Two Japanese apparel giants have sworn off sourcing cotton from China’s Xinjiang Uyghur Autonomous Region amid fresh evidence of Beijing’s alleged crimes against humanity against Uyghurs, Kazakhs and other Turkic Muslim minorities.
Sanyo Shokai said it will no longer use cotton from the region for its umbrella of brands beginning with its collections for next spring and summer. “We have decided that we cannot continue to use it because we suspect a human-rights problem,” the company said in a statement. TSI Holdings, which maintains the Japanese license for brands such as Jill Stuart, New Balance Golf and Stüssy, will also eschew Xinjiang cotton in its fall and winter lines onward “until the human-rights issues are resolved,” it said.
Up to 1.8 million Uyghurs and others are believed to be held captive in internment camps and prisons or compelled to pick cotton. They might be dispatched to factory jobs, both within and outside of Xinjiang, as part of a labor-transfer scheme that one leaked high-level document said “not only reduces Uyghur population density in Xinjiang, but also is an important method to influence, fuse and assimilate Uyghur minorities.” Beijing has adamantly defended these programs as efforts to “alleviate poverty through labor” and curb extremism.
Last week, footage from a citizen journalist named Guanguan offered a rare look at Xinjiang’s so-called reeducation centers. Many were surrounded by watchtowers, surveillance cameras and high fences topped by barbed wire. “The Chinese government’s persecution of Uyghurs is beyond imagination,” Guanguan said at the end of the video. “One who does not wish to be enslaved cannot bear the sight of others being enslaved. Down with the [Chinese Communist Party], may it be dissolved sooner rather than later so as to end its anti-humanity evildoings.”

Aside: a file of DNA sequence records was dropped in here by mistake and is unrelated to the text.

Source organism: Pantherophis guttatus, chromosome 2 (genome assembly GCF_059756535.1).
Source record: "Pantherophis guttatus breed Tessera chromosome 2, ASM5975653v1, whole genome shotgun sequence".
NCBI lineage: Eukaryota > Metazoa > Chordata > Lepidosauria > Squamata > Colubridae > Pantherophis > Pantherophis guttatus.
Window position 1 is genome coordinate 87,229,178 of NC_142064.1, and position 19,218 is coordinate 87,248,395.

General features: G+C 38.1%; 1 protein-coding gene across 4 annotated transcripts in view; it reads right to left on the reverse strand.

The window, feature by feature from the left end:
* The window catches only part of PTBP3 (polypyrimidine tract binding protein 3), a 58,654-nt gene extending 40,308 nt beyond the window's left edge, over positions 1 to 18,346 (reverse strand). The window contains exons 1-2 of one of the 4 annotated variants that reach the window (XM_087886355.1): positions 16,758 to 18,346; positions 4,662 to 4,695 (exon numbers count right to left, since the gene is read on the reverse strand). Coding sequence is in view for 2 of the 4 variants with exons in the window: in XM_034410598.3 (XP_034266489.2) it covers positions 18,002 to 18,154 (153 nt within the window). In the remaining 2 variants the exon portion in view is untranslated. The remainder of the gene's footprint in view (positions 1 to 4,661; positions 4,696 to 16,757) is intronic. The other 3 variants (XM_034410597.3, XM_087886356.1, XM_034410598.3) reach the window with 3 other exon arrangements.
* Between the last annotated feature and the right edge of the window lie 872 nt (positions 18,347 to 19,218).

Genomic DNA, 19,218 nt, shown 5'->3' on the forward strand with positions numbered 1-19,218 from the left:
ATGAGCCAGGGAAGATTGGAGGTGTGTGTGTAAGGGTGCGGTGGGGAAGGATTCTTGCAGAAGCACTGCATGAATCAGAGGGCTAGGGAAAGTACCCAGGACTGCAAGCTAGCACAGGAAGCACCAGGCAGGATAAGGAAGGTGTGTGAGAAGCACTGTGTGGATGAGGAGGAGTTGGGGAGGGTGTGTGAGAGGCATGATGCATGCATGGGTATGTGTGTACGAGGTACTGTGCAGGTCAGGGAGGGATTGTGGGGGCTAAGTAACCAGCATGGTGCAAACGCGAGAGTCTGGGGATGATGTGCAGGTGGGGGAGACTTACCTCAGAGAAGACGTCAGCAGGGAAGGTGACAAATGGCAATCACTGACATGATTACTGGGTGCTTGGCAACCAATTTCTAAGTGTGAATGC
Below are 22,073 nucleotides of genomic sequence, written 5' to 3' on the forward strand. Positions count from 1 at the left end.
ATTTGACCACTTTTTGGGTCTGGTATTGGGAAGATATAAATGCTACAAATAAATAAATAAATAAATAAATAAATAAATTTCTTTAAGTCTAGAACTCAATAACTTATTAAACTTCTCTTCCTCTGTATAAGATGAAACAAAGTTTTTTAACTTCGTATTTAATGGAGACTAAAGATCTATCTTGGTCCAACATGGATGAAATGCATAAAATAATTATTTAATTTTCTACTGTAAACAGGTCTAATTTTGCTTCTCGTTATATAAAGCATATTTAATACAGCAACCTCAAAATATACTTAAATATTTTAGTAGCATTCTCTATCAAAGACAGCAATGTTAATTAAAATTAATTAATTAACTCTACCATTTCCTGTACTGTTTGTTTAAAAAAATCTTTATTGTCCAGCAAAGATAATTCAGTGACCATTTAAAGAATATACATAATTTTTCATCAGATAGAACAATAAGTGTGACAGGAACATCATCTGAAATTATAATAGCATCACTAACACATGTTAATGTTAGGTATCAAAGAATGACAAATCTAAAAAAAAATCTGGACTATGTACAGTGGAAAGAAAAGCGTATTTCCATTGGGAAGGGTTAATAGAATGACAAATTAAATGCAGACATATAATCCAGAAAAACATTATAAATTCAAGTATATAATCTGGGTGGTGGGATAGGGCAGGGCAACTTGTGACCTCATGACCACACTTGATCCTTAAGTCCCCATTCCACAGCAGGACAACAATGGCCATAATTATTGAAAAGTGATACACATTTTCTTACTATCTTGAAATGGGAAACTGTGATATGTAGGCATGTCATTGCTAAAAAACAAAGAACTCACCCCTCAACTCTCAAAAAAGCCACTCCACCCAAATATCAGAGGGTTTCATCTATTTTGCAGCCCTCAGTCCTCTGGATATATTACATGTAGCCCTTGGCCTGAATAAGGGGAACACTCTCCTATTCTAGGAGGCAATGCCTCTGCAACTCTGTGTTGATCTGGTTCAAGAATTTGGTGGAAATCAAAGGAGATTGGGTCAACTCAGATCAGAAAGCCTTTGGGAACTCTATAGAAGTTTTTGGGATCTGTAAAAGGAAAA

Other brands in Japan have already started shunning Xinjiang cotton, which accounts for 85 percent of China’s supply and one-fifth of the world’s. Sportswear brand Mizuno and apparel companies World and Cox dropped cotton from the region in May. Underwear maker Gunze said in June that it will be replacing the cotton in some of its socks with a non-Xinjiang alternative, though it has “discovered no violations such as forced labor” in the production of the Xinjiang cotton it employs.
Fast Retailing-owned Uniqlo, whose shipment of men’s shirts was detained by U.S. Customs and Border Protection earlier this year for violating a Withhold Release Order on cotton produced by the Xinjiang Production and Construction Corps, says it doesn’t manufacture any of its products in Xinjiang, though chairman and CEO Tadashi Yanai has previously cited a desire for his business to remain “politically neutral.” Asics, which said in a social media post in March that it would continue to source Xinjiang cotton, later recanted, saying that the “statement in question was unauthorized and is not our official corporate position on this matter.” The brand also confirmed that the Australian Olympic team uniform it provided for the Tokyo 2020 Games did not contain Xinjiang cotton and was not manufactured in the region, but it did not elaborate on its position on the issue.